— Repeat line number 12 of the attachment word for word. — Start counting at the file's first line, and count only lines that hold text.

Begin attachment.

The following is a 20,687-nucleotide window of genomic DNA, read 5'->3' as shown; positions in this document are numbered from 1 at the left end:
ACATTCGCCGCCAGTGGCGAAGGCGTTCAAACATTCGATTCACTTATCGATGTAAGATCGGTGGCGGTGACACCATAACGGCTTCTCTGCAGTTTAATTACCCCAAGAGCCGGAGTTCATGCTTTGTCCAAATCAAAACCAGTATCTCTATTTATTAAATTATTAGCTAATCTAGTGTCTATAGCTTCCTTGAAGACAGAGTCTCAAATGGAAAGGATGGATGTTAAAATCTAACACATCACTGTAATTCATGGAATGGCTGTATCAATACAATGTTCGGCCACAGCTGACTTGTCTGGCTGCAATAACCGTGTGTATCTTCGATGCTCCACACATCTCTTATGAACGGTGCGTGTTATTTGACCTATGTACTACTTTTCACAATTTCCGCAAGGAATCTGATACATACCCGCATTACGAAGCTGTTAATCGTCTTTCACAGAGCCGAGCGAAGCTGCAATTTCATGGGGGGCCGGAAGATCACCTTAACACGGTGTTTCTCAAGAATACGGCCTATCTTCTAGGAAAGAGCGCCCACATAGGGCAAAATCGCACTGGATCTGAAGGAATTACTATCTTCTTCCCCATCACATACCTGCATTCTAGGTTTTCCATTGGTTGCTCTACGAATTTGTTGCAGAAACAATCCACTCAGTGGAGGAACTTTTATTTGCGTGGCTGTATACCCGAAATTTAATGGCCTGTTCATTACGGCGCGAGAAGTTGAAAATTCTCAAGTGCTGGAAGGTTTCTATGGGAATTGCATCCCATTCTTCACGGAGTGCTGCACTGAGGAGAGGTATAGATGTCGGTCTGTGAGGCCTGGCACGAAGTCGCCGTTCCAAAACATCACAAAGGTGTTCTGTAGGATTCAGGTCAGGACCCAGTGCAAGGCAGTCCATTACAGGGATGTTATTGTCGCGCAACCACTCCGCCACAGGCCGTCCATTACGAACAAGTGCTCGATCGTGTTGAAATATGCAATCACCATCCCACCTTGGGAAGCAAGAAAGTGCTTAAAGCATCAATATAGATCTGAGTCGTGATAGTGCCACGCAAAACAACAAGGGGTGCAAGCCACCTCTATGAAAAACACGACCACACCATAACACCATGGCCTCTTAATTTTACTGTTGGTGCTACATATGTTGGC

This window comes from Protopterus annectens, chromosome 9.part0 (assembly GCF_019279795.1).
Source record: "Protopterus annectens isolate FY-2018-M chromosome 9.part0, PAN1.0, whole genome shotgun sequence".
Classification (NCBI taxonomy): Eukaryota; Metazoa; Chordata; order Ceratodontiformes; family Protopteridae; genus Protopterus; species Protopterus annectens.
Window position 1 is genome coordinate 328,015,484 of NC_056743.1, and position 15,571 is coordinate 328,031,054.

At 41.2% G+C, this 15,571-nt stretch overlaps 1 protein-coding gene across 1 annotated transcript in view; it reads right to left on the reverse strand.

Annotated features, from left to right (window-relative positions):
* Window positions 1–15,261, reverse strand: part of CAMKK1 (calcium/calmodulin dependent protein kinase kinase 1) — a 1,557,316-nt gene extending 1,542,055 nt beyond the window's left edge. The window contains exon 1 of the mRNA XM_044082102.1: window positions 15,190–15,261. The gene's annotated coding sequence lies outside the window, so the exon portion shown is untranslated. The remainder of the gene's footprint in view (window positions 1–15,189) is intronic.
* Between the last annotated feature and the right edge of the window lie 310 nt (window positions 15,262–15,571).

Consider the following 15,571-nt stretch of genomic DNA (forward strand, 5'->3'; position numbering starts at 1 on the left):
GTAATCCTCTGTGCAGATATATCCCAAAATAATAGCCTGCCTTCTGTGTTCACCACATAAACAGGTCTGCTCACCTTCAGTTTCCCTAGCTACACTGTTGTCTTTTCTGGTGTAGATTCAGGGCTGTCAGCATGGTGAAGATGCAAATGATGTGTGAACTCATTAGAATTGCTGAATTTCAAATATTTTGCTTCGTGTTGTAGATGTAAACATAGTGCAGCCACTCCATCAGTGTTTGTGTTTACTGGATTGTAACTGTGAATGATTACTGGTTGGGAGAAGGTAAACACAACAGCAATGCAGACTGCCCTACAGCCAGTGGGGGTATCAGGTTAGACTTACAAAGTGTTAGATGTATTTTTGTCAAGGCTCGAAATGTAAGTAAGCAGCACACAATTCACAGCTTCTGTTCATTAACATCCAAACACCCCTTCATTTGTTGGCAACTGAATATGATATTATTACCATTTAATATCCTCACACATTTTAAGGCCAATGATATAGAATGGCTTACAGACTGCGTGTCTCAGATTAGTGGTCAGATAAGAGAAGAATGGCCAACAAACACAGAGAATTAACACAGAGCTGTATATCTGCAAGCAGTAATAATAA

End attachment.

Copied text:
GTAATCCTCTGTGCAGATATATCCCAAAATAATAGCCTGCCTTCTGTGTTCACCACATAAACAGGTCTGCTCACCTTCAGTTTCCCTAGCTACACTGTTGTCTTTTCTGGTGTAGATTCAGGGCTGTCAGCATGGTGAAGATGCAAATGATGTGTGAACTCATTAGAATTGCTGAATTTCAAATATTTTGCTTCGTGTTGTAGATGTAAACATAGTGCAGCCACTCCATCAGTGTTTGTGTTTACTGGATTGTAACTGTGAATGATTACTGGTTGGGAGAAGGTAAACACAACAGCAATGCAGACTGCCCTACAGCCAGTGGGGGTATCAGGTTAGACTTACAAAGTGTTAGATGTATTTTTGTCAAGGCTCGAAATGTAAGTAAGCAGCACACAATTCACAGCTTCTGTTCATTAACATCCAAACACCCCTTCATTTGTTGGCAACTGAATATGATATTATTACCATTTAATATCCTCACACATTTTAAGGCCAATGATATAGAATGGCTTACAGACTGCGTGTCTCAGATTAGTGGTCAGATAAGAGAAGAATGGCCAACAAACACAGAGAATTAACACAGAGCTGTATATCTGCAAGCAGTAATAATAA